It does not matter if the alleged harasser works for the employer or not; if the former is associated with the university (committee work, etc...) the latter has a duty to respond.
In Matteson v Presbytery of Prince Edward Island a female Minister endured three years of gender-based remarks from congregation members decrying the existence of female ministers. She also received anonymous letters accusing her of sexual improprieties; more specifically of having sexual relationships with other females, including choir girls. She also endured stalking by the chair of the manse committee.
Not only did the committee refuse to investigate the accusatory letters, it also refused to stop the chair of that very committee when he began stalking the minister. The minister was forced to wait two years for the Church to strike a commission to investigate stalking by the chair of the manse committee and another three years for action to be taken to stop the stalking. The commission found that the Minister was innocent of the sexual predation charges, but recommended that she leave the province and get psychological counselling. Soon thereafter, the Church began sending investigators to evaluate the minister; she was eventually dismissed, her pastoral ties severed and her license suspended. In despair, she filed a complaint to the Church. When the Church did not respond, the minister went to the Human Rights Commission.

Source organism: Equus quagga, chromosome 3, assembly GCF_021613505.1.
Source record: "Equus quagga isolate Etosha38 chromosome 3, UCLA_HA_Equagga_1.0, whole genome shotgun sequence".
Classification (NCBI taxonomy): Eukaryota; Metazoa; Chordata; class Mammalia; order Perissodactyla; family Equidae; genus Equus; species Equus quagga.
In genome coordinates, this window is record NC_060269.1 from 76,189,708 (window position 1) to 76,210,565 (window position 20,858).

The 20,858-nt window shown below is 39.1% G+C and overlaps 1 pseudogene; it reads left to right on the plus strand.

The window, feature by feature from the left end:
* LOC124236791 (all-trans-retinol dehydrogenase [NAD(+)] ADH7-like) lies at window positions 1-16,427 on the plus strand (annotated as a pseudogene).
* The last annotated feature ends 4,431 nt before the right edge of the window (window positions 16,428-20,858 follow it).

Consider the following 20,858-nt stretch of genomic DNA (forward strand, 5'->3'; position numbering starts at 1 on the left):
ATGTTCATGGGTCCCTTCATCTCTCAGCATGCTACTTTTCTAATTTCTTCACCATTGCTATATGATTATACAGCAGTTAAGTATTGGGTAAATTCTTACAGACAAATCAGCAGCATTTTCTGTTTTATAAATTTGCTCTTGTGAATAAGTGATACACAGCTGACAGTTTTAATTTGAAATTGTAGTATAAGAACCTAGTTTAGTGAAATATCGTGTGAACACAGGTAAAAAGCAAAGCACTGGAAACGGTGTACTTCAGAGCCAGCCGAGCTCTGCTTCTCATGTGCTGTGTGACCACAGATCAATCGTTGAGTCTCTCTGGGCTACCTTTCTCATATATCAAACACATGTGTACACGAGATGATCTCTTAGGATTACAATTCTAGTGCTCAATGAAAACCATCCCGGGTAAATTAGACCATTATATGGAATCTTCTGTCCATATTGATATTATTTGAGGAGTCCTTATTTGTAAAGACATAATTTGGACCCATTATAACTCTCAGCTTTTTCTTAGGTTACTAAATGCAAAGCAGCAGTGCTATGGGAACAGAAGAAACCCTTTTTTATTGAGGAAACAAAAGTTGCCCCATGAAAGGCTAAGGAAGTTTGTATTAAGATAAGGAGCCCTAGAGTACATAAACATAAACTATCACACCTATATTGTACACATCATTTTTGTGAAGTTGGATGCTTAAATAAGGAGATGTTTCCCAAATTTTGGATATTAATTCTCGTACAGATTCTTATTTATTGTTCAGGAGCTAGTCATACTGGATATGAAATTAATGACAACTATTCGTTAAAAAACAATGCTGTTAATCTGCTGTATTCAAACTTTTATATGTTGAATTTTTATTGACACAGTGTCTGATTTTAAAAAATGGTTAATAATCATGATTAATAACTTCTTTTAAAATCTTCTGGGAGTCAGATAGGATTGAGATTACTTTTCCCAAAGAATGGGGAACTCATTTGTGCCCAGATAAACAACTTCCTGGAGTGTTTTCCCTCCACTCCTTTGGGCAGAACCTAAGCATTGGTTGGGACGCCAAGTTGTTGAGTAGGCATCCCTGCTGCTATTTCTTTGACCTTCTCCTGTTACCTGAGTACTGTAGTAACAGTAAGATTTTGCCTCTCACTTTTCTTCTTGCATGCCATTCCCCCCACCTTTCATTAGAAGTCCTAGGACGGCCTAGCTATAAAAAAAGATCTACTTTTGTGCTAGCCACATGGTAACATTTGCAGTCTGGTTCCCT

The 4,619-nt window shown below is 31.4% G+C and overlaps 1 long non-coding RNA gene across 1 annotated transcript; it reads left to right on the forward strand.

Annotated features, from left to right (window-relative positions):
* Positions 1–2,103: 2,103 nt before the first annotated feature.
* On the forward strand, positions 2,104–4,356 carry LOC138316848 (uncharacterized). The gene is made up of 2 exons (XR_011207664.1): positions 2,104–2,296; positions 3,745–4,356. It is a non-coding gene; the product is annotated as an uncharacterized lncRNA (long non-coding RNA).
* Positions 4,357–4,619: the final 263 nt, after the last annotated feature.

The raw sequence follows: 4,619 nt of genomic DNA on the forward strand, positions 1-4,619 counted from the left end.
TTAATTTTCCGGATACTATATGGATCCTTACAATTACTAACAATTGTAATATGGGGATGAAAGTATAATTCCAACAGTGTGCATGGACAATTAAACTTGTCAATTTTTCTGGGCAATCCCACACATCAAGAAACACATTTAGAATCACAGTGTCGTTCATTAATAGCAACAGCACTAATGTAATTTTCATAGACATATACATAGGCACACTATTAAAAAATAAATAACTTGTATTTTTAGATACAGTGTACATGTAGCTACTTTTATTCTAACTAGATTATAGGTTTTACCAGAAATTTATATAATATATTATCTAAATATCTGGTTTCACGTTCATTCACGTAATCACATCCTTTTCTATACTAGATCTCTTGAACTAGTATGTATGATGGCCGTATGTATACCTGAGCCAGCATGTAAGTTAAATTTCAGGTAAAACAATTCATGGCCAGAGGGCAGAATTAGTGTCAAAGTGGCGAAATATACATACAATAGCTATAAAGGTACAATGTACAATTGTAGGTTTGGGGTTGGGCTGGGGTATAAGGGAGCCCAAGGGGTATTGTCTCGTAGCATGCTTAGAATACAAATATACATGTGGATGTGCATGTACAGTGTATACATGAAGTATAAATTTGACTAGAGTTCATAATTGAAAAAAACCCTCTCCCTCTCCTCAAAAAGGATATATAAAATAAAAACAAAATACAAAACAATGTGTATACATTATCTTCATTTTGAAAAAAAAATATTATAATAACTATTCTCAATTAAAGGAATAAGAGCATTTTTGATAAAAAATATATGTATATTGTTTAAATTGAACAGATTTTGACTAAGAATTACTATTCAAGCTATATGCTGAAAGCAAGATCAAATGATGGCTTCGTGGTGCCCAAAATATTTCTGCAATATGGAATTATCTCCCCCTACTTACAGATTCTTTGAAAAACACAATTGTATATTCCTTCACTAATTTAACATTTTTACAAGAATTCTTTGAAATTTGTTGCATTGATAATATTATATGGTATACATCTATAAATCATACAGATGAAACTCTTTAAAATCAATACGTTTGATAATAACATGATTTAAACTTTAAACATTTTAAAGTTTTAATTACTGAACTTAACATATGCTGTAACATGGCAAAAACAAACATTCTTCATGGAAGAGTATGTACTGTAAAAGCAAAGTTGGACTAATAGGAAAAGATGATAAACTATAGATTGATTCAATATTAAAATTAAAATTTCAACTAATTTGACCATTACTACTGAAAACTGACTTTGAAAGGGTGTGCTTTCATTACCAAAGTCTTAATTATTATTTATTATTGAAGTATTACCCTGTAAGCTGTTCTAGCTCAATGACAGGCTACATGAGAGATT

A Human Rights Commission found the Church responsible for sex discrimination against the minister, including the stalking; even if the stalker was not an employee, he was a member of the Church and served on the manse committee; members of the Church administration knew of his actions and could have acted earlier to stop it.